About Western Youth
Having grown up on his dad’s record collection, Gregg, a native of New Zealand’s southern island, started playing his brother’s knock-off Gibson Hummingbird acoustic guitar at age 9, and was in bands by 13. “My dad’s records blared around the house almost daily. Dylan bootlegs, Led Zeppelin, old blues, country and late Beatles stuff. It was all there for me to absorb and learn from,” Gregg remembers. After many bands, a few broken hearts, and years of bouncing around New Zealand and Europe, Gregg settled in Austin in 2010.
Williams started his first band at age 15 when Fort Worth blues legend, Robert Ealey asked him to play his blues festival. From then on he started playing shows with the likes of Leon Russell, Taj Mahal, Joe Ely, and many others. Then records like Wilco’s ‘Being There’ and Ryan Adams’ ‘Heartbreaker’ came along and changed everything. “I didn’t want to be a blues guitar player anymore. I wanted to be a songwriter.” Williams then scrapped everything and moved to Austin to pursue his new sound.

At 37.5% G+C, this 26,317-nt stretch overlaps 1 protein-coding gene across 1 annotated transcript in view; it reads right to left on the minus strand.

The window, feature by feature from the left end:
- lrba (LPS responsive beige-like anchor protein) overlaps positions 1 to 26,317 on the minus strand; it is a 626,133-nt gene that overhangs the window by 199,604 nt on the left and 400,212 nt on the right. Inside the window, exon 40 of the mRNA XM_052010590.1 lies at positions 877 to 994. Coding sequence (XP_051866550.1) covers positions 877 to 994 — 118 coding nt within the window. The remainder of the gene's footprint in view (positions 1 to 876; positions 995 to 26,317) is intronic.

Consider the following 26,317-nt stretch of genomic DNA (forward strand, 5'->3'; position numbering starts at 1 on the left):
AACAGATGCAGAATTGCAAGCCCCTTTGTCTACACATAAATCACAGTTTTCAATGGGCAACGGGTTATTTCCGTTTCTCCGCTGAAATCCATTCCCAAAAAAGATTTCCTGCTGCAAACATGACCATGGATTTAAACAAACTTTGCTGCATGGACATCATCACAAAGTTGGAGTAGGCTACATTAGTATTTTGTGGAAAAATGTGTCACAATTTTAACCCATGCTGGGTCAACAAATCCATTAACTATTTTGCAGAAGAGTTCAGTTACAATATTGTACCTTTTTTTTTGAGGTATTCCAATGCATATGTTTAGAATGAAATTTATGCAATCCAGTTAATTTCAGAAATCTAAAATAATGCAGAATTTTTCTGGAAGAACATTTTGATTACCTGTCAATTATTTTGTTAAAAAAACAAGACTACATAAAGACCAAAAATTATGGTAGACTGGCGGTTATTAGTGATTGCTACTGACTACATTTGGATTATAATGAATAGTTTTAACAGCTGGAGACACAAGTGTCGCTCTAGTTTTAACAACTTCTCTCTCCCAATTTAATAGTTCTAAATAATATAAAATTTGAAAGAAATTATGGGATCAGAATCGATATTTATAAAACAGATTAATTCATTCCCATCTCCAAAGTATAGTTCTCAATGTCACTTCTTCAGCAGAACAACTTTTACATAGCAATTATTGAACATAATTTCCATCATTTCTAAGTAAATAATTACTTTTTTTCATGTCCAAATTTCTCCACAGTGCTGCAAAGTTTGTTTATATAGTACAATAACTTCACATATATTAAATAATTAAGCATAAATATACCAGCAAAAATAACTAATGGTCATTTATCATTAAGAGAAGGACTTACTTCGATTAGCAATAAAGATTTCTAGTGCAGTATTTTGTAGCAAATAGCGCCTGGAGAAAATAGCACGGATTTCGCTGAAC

“Austin might be the best place in the world to form a band.” Williams says. The two songwriters teamed up with drummer Brian Bowe (Macon Greyson and These Mad Dogs of Glory) and bassist James Hart (These Mad Dogs of Glory), to begin working out songs for a record. “Once Brian and James came on board everything just clicked, and the songs became greater than the sum of their parts,” Gregg says. Western Youth was now formed, and ready for the studio.
The band worked with producer/engineer and Monahans guitarist, Britton Beisenherz at his studio, Ramble Creek. “Britton just instinctively knew what every song needed, and basically became a fifth member of the band,” says Bowe. The guys also got some help from Jeff Bryant (Alpha Rev) on keys, Geoff Queen (Bruce and Kelly Robison) on steel and slide, and the Hellfire Horns (Bob Schneider).
Leaving The Station, the band’s self-released debut EP, staggers between beer-drenched rock n’ roll, folk and alt. country to create a sound that’s all their own. Recently, David Ramirez said the record “reminds me of the first time I heard Whiskeytown. That’s a good thing.”
“We’re not sure where this ride will end up,” Williams says. “We just hope that we keep putting out music that we believe in, and play every show like it’s our last.”